person quoted in the Washington Post article) indicate, they will
immediately be politicized.


Stooping to the Level of NGOs?

- Response from a British Scientist who wishes to remain Anonymous

Ross ends with ....."be a combatant and a leader or be a casualty." which
is a popular cure-all previously proffered by other consultants looking
for fat client cheques. Those who were involved in the UK biotech
discussions in the mid '90s will recall that one American multi-national
WAS combatant in style, WAS a leader AND ended up a casualty.

Why should industry stoop to the level of NGOs when you are succeeding on
the basis of sound science and regulatory truth everywhere else in the
world? Perhaps the ACRE advisory committee members were recently
persuaded more by real farmers' experiences than scientists in white coats
- or their PR agencies? Thank goodness there are still some politicians
who recognise biotechnology is something you buy shares in, not boycott.

Remember pasteurisation and small pox vaccine?

> Global Moral War - Ross S. Irvine, Guest Editorial, Environment and Sustainability
> http://www.BioSciNews.com/files/news-detail.asp?newsID=5943
> Biotech businesses are unique in corporate history. They form the first
> industry to confront an unrelenting, unpredictable and information-rich


Ecomyth: Challenging the Dogma and Ideology of the International 'Green'

- Lance Kennedy; Dunmore Press, 2003, pp184, ISBN 0-86469-441-5; NZ$34.95
(US$24); Order at http://www.dunmore.co.nz or books@dunmore.co.nz

Is our ecology in crisis? Are we poisoning ourselves with GM foods? Is it
better to go organic? Are we drowning the globe in toxic chemicals? Will
global warming destroy life on Earth? What, really, should we do to feed
the starving millions, and save our forests and wildlife? Should we
discard modern technology and return to a simpler and more natural way of

Lance Kennedy looks at these issues which are crucial to our future, and
using detailed and critical thinking, delivers a new, more optimistic,
message. Our planet is, in fact, prospering under the management of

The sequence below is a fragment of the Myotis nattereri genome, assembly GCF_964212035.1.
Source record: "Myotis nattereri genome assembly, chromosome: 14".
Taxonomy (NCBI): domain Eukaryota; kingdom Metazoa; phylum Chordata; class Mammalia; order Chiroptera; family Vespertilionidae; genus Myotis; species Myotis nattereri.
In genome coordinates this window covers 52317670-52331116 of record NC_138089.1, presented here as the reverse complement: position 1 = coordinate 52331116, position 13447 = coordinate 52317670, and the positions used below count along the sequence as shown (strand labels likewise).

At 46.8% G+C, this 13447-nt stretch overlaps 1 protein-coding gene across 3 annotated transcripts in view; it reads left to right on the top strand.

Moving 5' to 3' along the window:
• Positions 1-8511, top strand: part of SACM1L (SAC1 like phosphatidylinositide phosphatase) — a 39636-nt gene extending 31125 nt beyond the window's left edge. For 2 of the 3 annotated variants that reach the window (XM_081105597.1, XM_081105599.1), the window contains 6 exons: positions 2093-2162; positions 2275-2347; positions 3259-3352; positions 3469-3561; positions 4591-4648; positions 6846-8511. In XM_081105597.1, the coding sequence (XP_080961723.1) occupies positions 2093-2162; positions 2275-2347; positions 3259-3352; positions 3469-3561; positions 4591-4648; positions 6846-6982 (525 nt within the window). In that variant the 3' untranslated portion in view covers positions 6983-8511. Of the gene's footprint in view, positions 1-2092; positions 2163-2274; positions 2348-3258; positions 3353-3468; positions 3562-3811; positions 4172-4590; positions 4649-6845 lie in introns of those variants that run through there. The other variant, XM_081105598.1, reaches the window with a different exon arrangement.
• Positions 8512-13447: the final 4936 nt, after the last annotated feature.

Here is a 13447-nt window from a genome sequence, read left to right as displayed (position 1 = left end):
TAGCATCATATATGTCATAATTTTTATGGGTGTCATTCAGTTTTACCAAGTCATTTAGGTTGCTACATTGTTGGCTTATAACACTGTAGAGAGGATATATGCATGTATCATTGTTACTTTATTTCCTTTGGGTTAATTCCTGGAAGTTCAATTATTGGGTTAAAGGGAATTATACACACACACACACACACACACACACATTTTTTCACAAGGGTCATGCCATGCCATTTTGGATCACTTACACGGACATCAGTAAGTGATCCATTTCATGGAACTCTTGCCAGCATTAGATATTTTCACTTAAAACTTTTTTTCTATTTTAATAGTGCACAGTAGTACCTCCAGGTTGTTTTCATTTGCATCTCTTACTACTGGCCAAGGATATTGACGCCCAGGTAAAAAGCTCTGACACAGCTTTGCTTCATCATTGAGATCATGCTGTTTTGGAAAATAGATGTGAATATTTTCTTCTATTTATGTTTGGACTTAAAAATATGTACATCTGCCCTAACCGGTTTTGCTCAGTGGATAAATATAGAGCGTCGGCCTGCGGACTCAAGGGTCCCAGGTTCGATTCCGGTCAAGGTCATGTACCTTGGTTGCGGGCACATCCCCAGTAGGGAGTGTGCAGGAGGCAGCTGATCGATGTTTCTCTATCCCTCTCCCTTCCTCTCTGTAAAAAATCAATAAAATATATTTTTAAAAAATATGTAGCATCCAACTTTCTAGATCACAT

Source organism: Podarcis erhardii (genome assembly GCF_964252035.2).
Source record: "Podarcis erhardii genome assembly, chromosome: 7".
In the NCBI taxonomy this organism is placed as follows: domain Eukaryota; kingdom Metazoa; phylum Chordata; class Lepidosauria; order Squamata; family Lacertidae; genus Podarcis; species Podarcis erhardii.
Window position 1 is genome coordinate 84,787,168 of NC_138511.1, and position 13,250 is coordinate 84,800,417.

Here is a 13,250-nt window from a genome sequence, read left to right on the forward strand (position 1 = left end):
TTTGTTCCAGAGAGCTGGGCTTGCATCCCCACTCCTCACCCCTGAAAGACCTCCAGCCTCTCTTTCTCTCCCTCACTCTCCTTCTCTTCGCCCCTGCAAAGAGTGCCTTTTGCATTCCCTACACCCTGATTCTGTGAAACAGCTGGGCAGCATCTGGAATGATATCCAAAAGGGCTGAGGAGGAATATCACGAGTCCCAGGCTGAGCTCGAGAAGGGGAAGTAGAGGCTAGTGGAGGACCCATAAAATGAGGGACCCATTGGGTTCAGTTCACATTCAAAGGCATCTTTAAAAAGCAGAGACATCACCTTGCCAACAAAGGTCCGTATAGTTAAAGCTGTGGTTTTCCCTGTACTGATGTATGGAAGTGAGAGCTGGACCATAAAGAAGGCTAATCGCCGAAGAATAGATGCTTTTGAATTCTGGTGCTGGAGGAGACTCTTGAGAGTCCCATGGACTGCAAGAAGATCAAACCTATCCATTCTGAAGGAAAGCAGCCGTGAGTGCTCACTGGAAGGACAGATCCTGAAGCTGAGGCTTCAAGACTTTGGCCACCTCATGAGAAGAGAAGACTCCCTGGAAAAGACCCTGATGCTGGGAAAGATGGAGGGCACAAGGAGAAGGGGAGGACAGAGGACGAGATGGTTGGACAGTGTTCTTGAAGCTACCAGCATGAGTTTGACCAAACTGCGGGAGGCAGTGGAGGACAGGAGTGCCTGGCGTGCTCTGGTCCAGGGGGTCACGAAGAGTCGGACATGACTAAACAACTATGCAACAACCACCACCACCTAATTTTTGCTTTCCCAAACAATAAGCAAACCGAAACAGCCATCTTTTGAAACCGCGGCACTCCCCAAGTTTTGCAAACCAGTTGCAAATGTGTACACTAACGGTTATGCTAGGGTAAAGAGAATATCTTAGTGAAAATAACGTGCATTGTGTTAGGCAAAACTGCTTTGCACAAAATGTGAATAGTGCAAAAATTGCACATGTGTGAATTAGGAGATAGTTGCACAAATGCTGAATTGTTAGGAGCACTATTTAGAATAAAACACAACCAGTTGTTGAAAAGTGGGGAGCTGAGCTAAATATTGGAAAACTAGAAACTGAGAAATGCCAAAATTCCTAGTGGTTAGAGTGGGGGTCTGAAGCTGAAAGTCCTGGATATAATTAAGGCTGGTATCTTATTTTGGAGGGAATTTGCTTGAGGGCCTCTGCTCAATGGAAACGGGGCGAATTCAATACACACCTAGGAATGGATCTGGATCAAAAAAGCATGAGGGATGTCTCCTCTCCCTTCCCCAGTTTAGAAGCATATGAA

21st-century science and technology: forests are expanding; wildlife is
multiplying; we are feeding more people more completely than ever before;
genetic engineering is not only safe, but brimming with potential to help
is build a better future; organic food is a con; synthetic chemicals are
safer than ever and global warming has been enormously exaggerated.

Note from the 'Ecomyth' author Lance Kennedy, New Zealand

Dear Dr. Prakash

This book is an attempt by myself to unveil a little scientific reality in
relation to environmental myths. About half of the book deals with GM
crops and foods, with organic food a related subject. I kept the book
short, to encourage people to actually read it. Feedback from those who
have, in fact, done so is good, with many people changing their views as a

I am enormously frustrated by the current debate. On one side is a bunch
of people resembling Josef Goebbels and his propagandists, with no
inhibition at all in relating extravagant and misleading stories; even
total fabrications. On the other side are a number of highly ethical
scientists, unwilling to step outside strict science ethics. Thus, not
relating anything except exact scientific data, and admitting to every
element of doubt. The greens make mince-meat of them. It is like a boxer
entering the ring with both hands tired behind his back, meeting an
opponent with both hands free, equipped with knuckle dusters and chains.

We need debaters willing to generalize a little, rather than expanding on
ares of doubt and uncertainity, and to argue the case with real passion.